• The second most important trend is the supply chain, which consists of the digitization, automation, and electrification of the supply chains that generate the materials and resources to produce and assemble the vehicles.
  • Brands are working on designing new options of electric vehicles that carry a high level of digitalization. Which opens door to small businesses with a high level of profile referring to technology.
  • The third trend is the evolution of the user - going from very few choices to 2000+ choices when buying a car. Users are looking for convenience and different features in vehicles that are smart, modern, environmentally friendly.
  • Manufacturing industry is going to continue adapting to provide new generation vehicles, autonomous, smarter, and digitalize.

The Implications of the USMCA in Mexico and Canada

Speakers: Roberto Modesto, Partner, Deloitte, and Irka Lopez, Global Trade Manager, Deloitte

  • NAFTA did not have a termination date. However, USMCA will be terminated 16 years after the day of its entry into force unless all parties confirm their wishes to continue the agreement for a new term.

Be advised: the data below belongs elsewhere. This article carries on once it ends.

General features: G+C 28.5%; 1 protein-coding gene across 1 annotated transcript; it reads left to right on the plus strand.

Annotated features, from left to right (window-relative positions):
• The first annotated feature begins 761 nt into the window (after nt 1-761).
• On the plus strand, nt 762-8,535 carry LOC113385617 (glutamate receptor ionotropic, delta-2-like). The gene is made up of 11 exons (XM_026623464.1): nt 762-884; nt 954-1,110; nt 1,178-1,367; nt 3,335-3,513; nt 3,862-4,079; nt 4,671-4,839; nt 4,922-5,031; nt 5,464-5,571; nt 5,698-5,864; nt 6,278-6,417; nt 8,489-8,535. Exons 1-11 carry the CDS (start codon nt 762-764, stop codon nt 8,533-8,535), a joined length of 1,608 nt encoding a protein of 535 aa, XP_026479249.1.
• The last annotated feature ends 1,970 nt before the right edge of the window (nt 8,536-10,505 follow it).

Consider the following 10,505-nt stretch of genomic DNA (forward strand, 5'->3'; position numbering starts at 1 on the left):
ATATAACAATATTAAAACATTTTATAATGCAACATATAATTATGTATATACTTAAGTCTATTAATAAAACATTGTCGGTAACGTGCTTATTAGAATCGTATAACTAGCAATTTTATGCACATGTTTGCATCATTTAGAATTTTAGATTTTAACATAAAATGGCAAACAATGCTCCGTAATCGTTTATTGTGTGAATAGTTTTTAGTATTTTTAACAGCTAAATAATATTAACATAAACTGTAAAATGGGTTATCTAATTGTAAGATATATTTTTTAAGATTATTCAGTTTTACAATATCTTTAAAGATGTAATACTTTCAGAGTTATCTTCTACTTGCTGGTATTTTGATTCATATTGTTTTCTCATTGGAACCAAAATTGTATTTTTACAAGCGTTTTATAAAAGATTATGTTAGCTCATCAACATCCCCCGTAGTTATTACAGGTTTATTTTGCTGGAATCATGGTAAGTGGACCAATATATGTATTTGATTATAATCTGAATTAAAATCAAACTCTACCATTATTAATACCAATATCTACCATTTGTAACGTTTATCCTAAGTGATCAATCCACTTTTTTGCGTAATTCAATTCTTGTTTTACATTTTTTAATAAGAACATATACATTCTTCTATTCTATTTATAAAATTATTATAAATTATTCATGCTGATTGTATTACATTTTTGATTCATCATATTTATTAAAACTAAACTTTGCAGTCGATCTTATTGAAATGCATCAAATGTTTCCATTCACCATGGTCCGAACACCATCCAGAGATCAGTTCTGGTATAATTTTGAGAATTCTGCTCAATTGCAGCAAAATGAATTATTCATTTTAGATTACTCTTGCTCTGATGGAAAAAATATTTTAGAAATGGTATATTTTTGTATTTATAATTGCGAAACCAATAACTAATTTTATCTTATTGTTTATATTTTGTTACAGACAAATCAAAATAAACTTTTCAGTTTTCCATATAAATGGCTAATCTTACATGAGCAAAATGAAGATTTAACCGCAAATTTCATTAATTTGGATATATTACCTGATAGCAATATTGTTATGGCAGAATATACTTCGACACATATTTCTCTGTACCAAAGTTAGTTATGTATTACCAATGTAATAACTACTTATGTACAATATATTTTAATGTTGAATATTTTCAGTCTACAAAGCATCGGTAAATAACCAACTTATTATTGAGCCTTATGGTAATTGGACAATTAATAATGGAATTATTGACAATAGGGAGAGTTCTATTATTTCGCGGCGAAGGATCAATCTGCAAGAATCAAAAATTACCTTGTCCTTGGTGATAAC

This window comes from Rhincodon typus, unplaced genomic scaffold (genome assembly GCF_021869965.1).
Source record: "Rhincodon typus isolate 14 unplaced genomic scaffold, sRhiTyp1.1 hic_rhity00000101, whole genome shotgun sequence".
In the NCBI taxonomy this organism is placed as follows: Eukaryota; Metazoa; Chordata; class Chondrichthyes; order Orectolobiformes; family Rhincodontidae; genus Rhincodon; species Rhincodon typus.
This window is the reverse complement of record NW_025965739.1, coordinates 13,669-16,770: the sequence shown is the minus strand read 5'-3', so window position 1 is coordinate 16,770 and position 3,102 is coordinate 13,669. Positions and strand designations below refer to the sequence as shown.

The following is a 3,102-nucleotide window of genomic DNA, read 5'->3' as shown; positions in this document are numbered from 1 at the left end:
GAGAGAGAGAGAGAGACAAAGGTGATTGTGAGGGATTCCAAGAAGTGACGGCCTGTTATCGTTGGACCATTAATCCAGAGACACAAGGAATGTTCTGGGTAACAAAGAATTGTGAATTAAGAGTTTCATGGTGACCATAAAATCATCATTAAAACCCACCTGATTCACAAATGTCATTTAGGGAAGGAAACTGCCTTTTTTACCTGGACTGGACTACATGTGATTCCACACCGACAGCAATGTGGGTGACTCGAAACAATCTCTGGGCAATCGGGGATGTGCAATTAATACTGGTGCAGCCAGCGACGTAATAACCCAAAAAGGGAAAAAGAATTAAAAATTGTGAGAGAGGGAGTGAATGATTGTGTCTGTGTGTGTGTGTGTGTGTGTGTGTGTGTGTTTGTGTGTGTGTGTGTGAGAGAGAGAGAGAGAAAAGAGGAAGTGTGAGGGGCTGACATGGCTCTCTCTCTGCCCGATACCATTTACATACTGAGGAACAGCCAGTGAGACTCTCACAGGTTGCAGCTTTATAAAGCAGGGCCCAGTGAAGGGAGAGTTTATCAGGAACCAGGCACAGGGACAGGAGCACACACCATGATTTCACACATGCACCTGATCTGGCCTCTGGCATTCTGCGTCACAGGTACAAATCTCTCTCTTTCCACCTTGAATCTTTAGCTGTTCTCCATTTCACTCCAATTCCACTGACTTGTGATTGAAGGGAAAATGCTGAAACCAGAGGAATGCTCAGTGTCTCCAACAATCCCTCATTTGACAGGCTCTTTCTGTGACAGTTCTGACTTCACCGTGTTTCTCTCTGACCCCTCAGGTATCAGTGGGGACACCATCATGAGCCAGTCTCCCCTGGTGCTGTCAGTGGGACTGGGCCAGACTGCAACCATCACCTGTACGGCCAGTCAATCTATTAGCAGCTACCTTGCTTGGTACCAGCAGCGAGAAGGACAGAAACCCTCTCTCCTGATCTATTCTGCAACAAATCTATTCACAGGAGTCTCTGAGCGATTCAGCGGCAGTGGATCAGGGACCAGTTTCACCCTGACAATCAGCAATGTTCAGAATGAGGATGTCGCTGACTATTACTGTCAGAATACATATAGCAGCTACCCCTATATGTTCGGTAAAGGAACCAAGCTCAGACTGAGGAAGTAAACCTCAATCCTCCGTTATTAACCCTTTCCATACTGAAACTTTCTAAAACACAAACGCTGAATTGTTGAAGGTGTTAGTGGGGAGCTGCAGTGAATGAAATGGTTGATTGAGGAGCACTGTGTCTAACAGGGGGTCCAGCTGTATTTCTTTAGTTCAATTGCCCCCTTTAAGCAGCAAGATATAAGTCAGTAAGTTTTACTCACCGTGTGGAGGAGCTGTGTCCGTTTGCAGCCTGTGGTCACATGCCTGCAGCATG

• Country of origin rules were strong to ensure Mexican automobiles manufactured use materials or components from US, Canada, or Mexico. Under NAFTA, 62.5% of the automobile’s components had to be manufactured in Mexico, US, or Canada. Now under USMCA, that percentage increased to 75% and should apply in the first 3 years to be considered USMCA originated.
  • Automobile manufacturers have to comply with labor value content – ie. the manufacturing process of 40 to 45% of automobiles must be carried out by workers receiving a wage of US$16 per hour by 2023.
  • No import or export duties can be applied to digital products.
  • Certification of origin should include nine elements - the certifier of origin, the producer, the origin criteria, the certifier (who issued the certification of origin), the importer, the period cover by the certification of origin, the exporter, the description and classification of goods, authorized signature, and date of signature.

IT Trends in Mexico

Expositor: Arturo Correa, Advisor, Digital Transformation

  • A plus of COVID-19 has been the acceleration of the technology industry and digitalization. Companies that were already advanced in digitalization services were one step ahead once lockdowns started around the world.
  • From a cultural point of view, the pandemic meant people working from an office had to adapt to start working remotely.
  • Create a plan that fits you client needs before they even realized it. Sell what your customer needs and is going to help the solve a problem.
  • Form multidisciplinary work teams - not only about engineering, but also graphic design, marketing, sales, to create alliances in order to provide a better customer experience.
  • Digitalize retiring people’s knowledge for future generations to have access in form of a robot or a software. Avoid loss of valuable knowledge and experience.